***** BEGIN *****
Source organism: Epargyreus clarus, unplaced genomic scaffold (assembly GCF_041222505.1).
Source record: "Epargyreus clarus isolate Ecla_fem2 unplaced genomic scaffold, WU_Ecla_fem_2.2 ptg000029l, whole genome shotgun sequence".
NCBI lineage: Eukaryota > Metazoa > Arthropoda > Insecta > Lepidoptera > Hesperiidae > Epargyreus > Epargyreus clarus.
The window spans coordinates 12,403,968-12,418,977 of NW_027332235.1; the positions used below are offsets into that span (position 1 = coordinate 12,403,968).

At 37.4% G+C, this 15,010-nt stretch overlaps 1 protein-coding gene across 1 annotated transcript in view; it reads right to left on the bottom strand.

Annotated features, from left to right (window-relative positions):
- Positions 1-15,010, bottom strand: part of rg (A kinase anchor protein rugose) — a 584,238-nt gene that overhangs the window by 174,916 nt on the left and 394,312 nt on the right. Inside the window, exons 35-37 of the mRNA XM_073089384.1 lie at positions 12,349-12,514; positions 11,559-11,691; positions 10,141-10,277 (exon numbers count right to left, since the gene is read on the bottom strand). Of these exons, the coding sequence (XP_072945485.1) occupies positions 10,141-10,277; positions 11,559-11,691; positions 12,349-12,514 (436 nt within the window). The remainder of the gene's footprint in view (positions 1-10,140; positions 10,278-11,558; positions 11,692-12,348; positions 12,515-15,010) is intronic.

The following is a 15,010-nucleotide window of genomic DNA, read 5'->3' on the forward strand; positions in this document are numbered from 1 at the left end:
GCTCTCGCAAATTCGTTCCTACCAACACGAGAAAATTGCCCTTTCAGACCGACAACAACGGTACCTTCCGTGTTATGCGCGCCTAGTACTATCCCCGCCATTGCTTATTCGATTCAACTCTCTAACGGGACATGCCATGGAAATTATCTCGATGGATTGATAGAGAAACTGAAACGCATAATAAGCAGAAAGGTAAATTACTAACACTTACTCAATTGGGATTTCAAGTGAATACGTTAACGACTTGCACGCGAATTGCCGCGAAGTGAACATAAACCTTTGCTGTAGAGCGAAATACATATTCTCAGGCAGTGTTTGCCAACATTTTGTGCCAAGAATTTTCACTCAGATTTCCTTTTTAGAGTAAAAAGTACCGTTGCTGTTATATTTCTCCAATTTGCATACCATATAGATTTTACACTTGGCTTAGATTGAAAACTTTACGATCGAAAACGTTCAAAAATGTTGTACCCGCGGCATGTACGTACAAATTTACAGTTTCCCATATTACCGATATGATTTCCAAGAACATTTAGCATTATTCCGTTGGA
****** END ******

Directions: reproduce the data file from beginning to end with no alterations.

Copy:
Source organism: Epargyreus clarus, unplaced genomic scaffold (assembly GCF_041222505.1).
Source record: "Epargyreus clarus isolate Ecla_fem2 unplaced genomic scaffold, WU_Ecla_fem_2.2 ptg000029l, whole genome shotgun sequence".
NCBI lineage: Eukaryota > Metazoa > Arthropoda > Insecta > Lepidoptera > Hesperiidae > Epargyreus > Epargyreus clarus.
The window spans coordinates 12,403,968-12,418,977 of NW_027332235.1; the positions used below are offsets into that span (position 1 = coordinate 12,403,968).

At 37.4% G+C, this 15,010-nt stretch overlaps 1 protein-coding gene across 1 annotated transcript in view; it reads right to left on the bottom strand.

Annotated features, from left to right (window-relative positions):
- Positions 1-15,010, bottom strand: part of rg (A kinase anchor protein rugose) — a 584,238-nt gene that overhangs the window by 174,916 nt on the left and 394,312 nt on the right. Inside the window, exons 35-37 of the mRNA XM_073089384.1 lie at positions 12,349-12,514; positions 11,559-11,691; positions 10,141-10,277 (exon numbers count right to left, since the gene is read on the bottom strand). Of these exons, the coding sequence (XP_072945485.1) occupies positions 10,141-10,277; positions 11,559-11,691; positions 12,349-12,514 (436 nt within the window). The remainder of the gene's footprint in view (positions 1-10,140; positions 10,278-11,558; positions 11,692-12,348; positions 12,515-15,010) is intronic.

The following is a 15,010-nucleotide window of genomic DNA, read 5'->3' on the forward strand; positions in this document are numbered from 1 at the left end:
GCTCTCGCAAATTCGTTCCTACCAACACGAGAAAATTGCCCTTTCAGACCGACAACAACGGTACCTTCCGTGTTATGCGCGCCTAGTACTATCCCCGCCATTGCTTATTCGATTCAACTCTCTAACGGGACATGCCATGGAAATTATCTCGATGGATTGATAGAGAAACTGAAACGCATAATAAGCAGAAAGGTAAATTACTAACACTTACTCAATTGGGATTTCAAGTGAATACGTTAACGACTTGCACGCGAATTGCCGCGAAGTGAACATAAACCTTTGCTGTAGAGCGAAATACATATTCTCAGGCAGTGTTTGCCAACATTTTGTGCCAAGAATTTTCACTCAGATTTCCTTTTTAGAGTAAAAAGTACCGTTGCTGTTATATTTCTCCAATTTGCATACCATATAGATTTTACACTTGGCTTAGATTGAAAACTTTACGATCGAAAACGTTCAAAAATGTTGTACCCGCGGCATGTACGTACAAATTTACAGTTTCCCATATTACCGATATGATTTCCAAGAACATTTAGCATTATTCCGTTGGA